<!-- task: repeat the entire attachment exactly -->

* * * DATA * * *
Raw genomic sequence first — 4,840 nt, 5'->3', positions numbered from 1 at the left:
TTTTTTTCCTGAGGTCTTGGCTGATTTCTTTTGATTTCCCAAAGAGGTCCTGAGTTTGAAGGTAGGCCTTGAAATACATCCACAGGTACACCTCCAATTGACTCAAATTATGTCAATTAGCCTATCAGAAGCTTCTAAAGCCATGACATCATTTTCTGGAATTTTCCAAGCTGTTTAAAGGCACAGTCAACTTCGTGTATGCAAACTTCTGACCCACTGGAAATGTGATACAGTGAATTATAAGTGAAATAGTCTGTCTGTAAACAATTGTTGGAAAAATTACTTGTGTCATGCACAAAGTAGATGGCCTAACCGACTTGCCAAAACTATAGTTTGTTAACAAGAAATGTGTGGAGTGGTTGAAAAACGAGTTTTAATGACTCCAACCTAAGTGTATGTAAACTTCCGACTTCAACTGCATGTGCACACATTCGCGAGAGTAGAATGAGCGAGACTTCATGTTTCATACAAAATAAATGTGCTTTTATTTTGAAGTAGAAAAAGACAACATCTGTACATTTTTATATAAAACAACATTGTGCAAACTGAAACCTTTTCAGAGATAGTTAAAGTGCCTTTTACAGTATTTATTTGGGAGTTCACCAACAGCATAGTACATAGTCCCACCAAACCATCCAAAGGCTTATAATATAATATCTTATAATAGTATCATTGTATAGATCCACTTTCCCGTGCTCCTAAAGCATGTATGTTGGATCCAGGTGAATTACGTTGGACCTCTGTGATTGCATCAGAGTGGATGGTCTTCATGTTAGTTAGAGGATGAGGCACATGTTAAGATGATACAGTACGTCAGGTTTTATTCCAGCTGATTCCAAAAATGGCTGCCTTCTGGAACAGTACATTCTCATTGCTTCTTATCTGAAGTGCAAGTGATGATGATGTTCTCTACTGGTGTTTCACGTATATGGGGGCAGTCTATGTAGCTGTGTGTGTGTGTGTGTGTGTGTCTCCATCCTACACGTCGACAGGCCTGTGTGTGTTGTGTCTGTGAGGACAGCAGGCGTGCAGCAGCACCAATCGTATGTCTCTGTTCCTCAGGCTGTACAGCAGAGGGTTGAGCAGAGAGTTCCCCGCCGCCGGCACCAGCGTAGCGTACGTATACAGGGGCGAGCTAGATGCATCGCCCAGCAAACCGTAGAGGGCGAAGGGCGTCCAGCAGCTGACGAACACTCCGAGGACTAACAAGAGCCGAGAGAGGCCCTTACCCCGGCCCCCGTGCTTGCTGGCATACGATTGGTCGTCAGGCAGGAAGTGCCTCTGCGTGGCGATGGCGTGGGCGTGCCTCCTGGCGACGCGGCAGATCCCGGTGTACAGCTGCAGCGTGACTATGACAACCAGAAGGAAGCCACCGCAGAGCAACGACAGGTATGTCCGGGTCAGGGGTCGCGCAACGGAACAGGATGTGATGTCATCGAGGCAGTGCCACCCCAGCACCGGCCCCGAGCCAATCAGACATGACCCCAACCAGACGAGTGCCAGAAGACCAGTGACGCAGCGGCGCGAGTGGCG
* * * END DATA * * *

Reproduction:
Raw genomic sequence first — 4,840 nt, 5'->3', positions numbered from 1 at the left:
TTTTTTTCCTGAGGTCTTGGCTGATTTCTTTTGATTTCCCAAAGAGGTCCTGAGTTTGAAGGTAGGCCTTGAAATACATCCACAGGTACACCTCCAATTGACTCAAATTATGTCAATTAGCCTATCAGAAGCTTCTAAAGCCATGACATCATTTTCTGGAATTTTCCAAGCTGTTTAAAGGCACAGTCAACTTCGTGTATGCAAACTTCTGACCCACTGGAAATGTGATACAGTGAATTATAAGTGAAATAGTCTGTCTGTAAACAATTGTTGGAAAAATTACTTGTGTCATGCACAAAGTAGATGGCCTAACCGACTTGCCAAAACTATAGTTTGTTAACAAGAAATGTGTGGAGTGGTTGAAAAACGAGTTTTAATGACTCCAACCTAAGTGTATGTAAACTTCCGACTTCAACTGCATGTGCACACATTCGCGAGAGTAGAATGAGCGAGACTTCATGTTTCATACAAAATAAATGTGCTTTTATTTTGAAGTAGAAAAAGACAACATCTGTACATTTTTATATAAAACAACATTGTGCAAACTGAAACCTTTTCAGAGATAGTTAAAGTGCCTTTTACAGTATTTATTTGGGAGTTCACCAACAGCATAGTACATAGTCCCACCAAACCATCCAAAGGCTTATAATATAATATCTTATAATAGTATCATTGTATAGATCCACTTTCCCGTGCTCCTAAAGCATGTATGTTGGATCCAGGTGAATTACGTTGGACCTCTGTGATTGCATCAGAGTGGATGGTCTTCATGTTAGTTAGAGGATGAGGCACATGTTAAGATGATACAGTACGTCAGGTTTTATTCCAGCTGATTCCAAAAATGGCTGCCTTCTGGAACAGTACATTCTCATTGCTTCTTATCTGAAGTGCAAGTGATGATGATGTTCTCTACTGGTGTTTCACGTATATGGGGGCAGTCTATGTAGCTGTGTGTGTGTGTGTGTGTGTGTCTCCATCCTACACGTCGACAGGCCTGTGTGTGTTGTGTCTGTGAGGACAGCAGGCGTGCAGCAGCACCAATCGTATGTCTCTGTTCCTCAGGCTGTACAGCAGAGGGTTGAGCAGAGAGTTCCCCGCCGCCGGCACCAGCGTAGCGTACGTATACAGGGGCGAGCTAGATGCATCGCCCAGCAAACCGTAGAGGGCGAAGGGCGTCCAGCAGCTGACGAACACTCCGAGGACTAACAAGAGCCGAGAGAGGCCCTTACCCCGGCCCCCGTGCTTGCTGGCATACGATTGGTCGTCAGGCAGGAAGTGCCTCTGCGTGGCGATGGCGTGGGCGTGCCTCCTGGCGACGCGGCAGATCCCGGTGTACAGCTGCAGCGTGACTATGACAACCAGAAGGAAGCCACCGCAGAGCAACGACAGGTATGTCCGGGTCAGGGGTCGCGCAACGGAACAGGATGTGATGTCATCGAGGCAGTGCCACCCCAGCACCGGCCCCGAGCCAATCAGACATGACCCCAACCAGACGAGTGCCAGAAGACCAGTGACGCAGCGGCGCGAGTGGCG